Not too long ago I went to a conference and one of the items we worked on was to assess pelvic stability. Upon finishing the pelvic stability portion of the conference, I was amazed by how dysfunctional my pelvic stability was.
Even though I struggled with proper exercise techniques in core lifts and experienced occasional back pain with training, I felt I had a strong core. What I soon came to realize is not only were my abdominal muscles weak, but also I had no idea how to stabilize my pelvis when performing dynamic exercises. This was causing me to leak energy to other areas and making me inefficient in my strength.
The good news is I immediately had an idea about how to properly train my abdominal muscles to provide proper pelvic stability. I had just returned from a course where Pavel taught the hanging leg raise (HLR). This exercise was the first thing that came to mind after I found out I was having so much pelvic inefficiency.
After training through the HLR progression, I then began to practice challenging proper pelvic stability in my lifts, which carried over into a big improvement in technique and strength, as well as a cessation of that pesky back pain.
Understanding How the Pelvis Should Work
One way which really helps me to think about the spine and all the muscles which help its posture is to picture the core/spine as “a cylinder” (thanks to Senior SFG Andrea Chang for this concept).
This cylinder has a front and back, right and left side, and a top and bottom. The pelvis and all the muscles attached to it make up the bottom of this cylinder. An inability to stabilize the pelvis in a neutral position can result in poor transfer of forces to the extremities and compensation of these forces to other areas of the body. If the bottom of the cylinder falls out, then the rest of the walls will follow in some type of fashion.
The most likely way you can lose pelvic position is through an anterior pelvic tilt. This anterior pelvic tilt can be a static posture in response to weak abdominals and/or glutes or tight hip flexors and back extensors (also known as lower crossed syndrome).
Dynamically, this can be the result of the hypersensitivity of hip flexor and/or back extensor contraction or inefficiency of contraction of the abdominal muscles and/or glutes. Many people may be able to demonstrate a static neutral pelvic position (like myself), but cannot maintain a neutral pelvis during particular movements or sacrifice this neutral pelvis to accomplish certain movements. In this situation, the pelvis and the hips cannot disassociate from one another. The loss of neutral pelvis occurs dynamically in the body’s effort to produce hip flexion or hip extension.
You may have seen this dynamic loss of pelvic stability with many different exercises and assessments. In case of the functional movement screen, this can be seen in several different tests, but may or may not affect the scoring of the particular movement. Inefficiency of the pelvis can also show itself with many different strength exercises.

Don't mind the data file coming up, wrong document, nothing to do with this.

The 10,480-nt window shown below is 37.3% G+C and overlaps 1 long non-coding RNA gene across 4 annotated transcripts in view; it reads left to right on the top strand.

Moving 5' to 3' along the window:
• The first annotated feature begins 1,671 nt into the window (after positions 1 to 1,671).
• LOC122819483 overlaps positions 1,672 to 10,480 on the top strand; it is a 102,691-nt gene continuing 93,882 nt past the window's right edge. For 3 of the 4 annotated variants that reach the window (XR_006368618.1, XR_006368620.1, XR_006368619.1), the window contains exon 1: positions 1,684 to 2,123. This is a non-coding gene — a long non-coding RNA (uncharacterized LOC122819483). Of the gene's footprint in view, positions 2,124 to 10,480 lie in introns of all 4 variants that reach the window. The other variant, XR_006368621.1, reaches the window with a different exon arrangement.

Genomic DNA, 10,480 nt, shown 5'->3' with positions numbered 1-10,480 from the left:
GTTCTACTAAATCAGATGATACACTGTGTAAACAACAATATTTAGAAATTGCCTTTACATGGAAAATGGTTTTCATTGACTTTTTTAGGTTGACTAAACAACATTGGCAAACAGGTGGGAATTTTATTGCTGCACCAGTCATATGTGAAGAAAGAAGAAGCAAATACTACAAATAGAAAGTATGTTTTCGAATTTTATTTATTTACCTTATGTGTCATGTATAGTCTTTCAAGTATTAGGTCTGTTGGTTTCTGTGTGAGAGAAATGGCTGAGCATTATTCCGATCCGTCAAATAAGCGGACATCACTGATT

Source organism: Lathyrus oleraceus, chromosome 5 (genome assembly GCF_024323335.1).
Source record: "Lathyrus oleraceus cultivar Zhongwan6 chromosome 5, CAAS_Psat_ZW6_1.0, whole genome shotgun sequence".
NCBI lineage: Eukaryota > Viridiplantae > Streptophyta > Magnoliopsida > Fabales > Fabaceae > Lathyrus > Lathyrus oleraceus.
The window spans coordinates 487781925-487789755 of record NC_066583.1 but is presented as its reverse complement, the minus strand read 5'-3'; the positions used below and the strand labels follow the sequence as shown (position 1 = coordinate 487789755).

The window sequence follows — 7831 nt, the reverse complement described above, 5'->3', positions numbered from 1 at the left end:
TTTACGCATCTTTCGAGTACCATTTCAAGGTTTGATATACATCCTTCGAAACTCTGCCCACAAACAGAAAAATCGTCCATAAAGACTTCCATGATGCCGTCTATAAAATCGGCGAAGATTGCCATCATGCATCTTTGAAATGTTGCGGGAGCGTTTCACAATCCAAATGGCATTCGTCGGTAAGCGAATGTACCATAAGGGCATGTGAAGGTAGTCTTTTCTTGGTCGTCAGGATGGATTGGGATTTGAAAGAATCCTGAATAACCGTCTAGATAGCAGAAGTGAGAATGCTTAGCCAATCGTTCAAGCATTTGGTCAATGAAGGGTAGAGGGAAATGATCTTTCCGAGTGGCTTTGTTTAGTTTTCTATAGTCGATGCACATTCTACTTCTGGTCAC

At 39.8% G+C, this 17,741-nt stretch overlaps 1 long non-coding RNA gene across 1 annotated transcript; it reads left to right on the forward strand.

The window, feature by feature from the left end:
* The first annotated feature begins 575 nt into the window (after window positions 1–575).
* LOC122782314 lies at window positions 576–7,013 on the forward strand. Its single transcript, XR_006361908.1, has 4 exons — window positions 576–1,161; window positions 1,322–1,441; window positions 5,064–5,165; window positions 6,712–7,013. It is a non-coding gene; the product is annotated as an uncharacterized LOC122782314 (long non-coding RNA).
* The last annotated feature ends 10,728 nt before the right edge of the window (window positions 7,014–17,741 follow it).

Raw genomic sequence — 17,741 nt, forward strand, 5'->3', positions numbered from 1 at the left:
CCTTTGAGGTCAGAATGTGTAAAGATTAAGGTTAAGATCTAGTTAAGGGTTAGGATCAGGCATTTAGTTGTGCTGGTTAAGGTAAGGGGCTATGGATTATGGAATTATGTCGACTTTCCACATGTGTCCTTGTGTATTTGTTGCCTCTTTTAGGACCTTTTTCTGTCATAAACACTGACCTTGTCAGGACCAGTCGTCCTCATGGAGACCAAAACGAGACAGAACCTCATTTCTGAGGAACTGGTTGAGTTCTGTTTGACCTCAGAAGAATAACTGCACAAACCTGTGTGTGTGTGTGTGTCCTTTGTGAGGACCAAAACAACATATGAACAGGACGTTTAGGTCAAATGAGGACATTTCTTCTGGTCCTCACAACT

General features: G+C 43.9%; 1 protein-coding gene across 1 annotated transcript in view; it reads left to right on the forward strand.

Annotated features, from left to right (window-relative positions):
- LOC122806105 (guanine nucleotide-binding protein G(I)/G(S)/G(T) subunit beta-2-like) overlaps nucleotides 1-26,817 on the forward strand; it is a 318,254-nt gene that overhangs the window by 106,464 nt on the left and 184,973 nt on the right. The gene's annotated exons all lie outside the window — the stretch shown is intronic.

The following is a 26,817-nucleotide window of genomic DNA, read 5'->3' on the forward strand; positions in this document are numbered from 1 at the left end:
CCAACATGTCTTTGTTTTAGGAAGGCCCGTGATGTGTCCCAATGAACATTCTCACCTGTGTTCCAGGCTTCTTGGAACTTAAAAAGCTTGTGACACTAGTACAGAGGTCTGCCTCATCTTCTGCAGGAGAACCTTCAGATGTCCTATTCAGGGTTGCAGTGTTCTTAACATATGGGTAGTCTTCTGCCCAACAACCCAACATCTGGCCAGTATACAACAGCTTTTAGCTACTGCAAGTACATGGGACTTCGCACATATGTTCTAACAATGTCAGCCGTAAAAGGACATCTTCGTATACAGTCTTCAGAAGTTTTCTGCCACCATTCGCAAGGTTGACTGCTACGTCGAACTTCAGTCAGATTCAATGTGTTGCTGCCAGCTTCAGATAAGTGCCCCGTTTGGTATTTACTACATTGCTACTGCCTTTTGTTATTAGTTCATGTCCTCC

Functional Movement Screen
- Active Straight Leg Raise
- A score of 1 on the test
- Or 2s or better on the ASLR but an inability to perform a toe touch standing
- Trunk Stability Push Up
- Hip hike (increase in hip flexion) during test. Usually happens first
- Lumbar extension or back drop/sag during test
- Squat, Hurdle Step, and In Line Lunge
- First action when watching from the side (frontal view) is the dumping forward of the pelvis at the onset of hip flexion
- Shoulder Mobility
- Anterior pelvic tilt instead of thoracic extension during the test
- First movement is anterior pelvic tilt on the onset of hip flexion
- Tell-tale sign is an increase in lumbar extension on the onset of hip flexion
- During the swing there is a chain reaction that demonstrates neck extension and lumbar extension at the downswing
- Anterior pelvic tilt and lumbar extension at the beginning of the squat at onset of hip flexion
- This loss in pelvic control, I believe, can result in the sacrum tucking under at the bottom of the squat (lumbar flexion)
- Anterior tilt occurs on the onset of the first dip just like the squat
- Anterior tilt occurs upon the first dip like the push press
- Anterior tilt occurs upon the second dip in an attempt to help catch the kettlebell(s). This usually causes a poor lockout or a poor catch position in the jerk.
- During the low sweep a loss of pelvic control
- During the high bridge there can be a relaxation of the abdominals and extension of the lumbar in an attempt for more hip extension (higher bridge)
If performed with a loss of pelvic tilt, many of these strength exercises can result in back pain and/or compensation and injury in other areas. As for me and the kettlebell jerk at my level II, I was having a lot of trouble with a proper catch and lockout of both elbows. This turned into a really sore shoulder by the end of the weekend.
Training for Dynamic Stabilization of a Neutral Pelvis